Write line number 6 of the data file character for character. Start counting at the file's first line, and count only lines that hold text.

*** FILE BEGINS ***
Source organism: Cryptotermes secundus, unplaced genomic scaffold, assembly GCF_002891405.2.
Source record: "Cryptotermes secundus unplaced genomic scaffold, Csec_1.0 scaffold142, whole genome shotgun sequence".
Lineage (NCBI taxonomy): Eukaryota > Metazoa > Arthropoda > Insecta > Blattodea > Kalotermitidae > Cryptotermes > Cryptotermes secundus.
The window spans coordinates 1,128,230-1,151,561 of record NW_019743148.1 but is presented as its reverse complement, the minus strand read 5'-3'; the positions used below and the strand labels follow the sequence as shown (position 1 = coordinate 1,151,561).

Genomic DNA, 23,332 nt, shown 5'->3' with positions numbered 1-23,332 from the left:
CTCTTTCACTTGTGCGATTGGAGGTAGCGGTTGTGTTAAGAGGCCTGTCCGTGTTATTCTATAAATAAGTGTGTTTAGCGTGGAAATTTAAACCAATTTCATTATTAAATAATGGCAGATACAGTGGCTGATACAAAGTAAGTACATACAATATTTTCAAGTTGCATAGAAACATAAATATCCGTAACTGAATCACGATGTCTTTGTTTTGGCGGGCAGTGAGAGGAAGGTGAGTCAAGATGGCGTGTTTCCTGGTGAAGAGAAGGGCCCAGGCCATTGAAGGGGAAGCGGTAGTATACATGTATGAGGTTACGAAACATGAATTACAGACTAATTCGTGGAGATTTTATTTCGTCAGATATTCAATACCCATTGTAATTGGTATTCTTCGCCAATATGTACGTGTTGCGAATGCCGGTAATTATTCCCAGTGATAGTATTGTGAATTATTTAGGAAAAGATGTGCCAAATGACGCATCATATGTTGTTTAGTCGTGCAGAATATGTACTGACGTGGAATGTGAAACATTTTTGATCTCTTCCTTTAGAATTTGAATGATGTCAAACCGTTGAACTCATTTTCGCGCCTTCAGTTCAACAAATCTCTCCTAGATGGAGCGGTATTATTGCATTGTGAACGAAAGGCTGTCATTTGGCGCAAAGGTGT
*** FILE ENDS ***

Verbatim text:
CTCTTTCACTTGTGCGATTGGAGGTAGCGGTTGTGTTAAGAGGCCTGTCCGTGTTATTCTATAAATAAGTGTGTTTAGCGTGGAAATTTAAACCAATTTCATTATTAAATAATGGCAGATACAGTGGCTGATACAAAGTAAGTACATACAATATTTTCAAGTTGCATAGAAACATAAATATCCGTAACTGAATCACGATGTCTTTGTTTTGGCGGGCAGTGAGAGGAAGGTGAGTCAAGATGGCGTGTTTCCTGGTGAAGAGAAGGGCCCAGGCCATTGAAGGGGAAGCGGTAGTATACATGTATGAGGTTACGAAACATGAATTACAGACTAATTCGTGGAGATTTTATTTCGTCAGATATTCAATACCCATTGTAATTGGTATTCTTCGCCAATATGTACGTGTTGCGAATGCCGGTAATTATTCCCAGTGATAGTATTGTGAATTATTTAGGAAAAGATGTGCCAAATGACGCATCATATGTTGTTTAGTCGTGCAGAATATGTACTGACGTGGAATGTGAAACATTTTTGATCTCTTCCTTTAGAATTTGAATGATGTCAAACCGTTGAACTCATTTTCGCGCCTTCAGTTCAACAAATCTCTCCTAGATGGAGCGGTATTATTGCATTGTGAACGAAAGGCTGTCATTTGGCGCAAAGGTGT